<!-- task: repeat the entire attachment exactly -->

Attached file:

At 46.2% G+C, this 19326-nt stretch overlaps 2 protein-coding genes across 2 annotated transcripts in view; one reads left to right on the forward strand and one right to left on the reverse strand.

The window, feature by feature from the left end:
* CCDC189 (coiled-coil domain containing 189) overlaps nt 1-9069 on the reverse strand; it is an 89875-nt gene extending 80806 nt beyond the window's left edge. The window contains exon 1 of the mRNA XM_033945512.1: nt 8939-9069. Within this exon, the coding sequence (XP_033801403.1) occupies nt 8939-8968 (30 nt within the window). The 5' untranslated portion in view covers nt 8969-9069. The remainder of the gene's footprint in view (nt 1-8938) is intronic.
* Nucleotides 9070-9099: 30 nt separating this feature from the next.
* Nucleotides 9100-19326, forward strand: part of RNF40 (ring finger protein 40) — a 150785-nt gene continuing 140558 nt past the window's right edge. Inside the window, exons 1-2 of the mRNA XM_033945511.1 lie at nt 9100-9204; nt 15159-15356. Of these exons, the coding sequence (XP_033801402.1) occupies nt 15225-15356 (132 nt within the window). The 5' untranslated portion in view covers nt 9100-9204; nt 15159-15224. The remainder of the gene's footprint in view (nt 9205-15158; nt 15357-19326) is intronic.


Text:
At 46.2% G+C, this 19326-nt stretch overlaps 2 protein-coding genes across 2 annotated transcripts in view; one reads left to right on the forward strand and one right to left on the reverse strand.

The window, feature by feature from the left end:
* CCDC189 (coiled-coil domain containing 189) overlaps nt 1-9069 on the reverse strand; it is an 89875-nt gene extending 80806 nt beyond the window's left edge. The window contains exon 1 of the mRNA XM_033945512.1: nt 8939-9069. Within this exon, the coding sequence (XP_033801403.1) occupies nt 8939-8968 (30 nt within the window). The 5' untranslated portion in view covers nt 8969-9069. The remainder of the gene's footprint in view (nt 1-8938) is intronic.
* Nucleotides 9070-9099: 30 nt separating this feature from the next.
* Nucleotides 9100-19326, forward strand: part of RNF40 (ring finger protein 40) — a 150785-nt gene continuing 140558 nt past the window's right edge. Inside the window, exons 1-2 of the mRNA XM_033945511.1 lie at nt 9100-9204; nt 15159-15356. Of these exons, the coding sequence (XP_033801402.1) occupies nt 15225-15356 (132 nt within the window). The 5' untranslated portion in view covers nt 9100-9204; nt 15159-15224. The remainder of the gene's footprint in view (nt 9205-15158; nt 15357-19326) is intronic.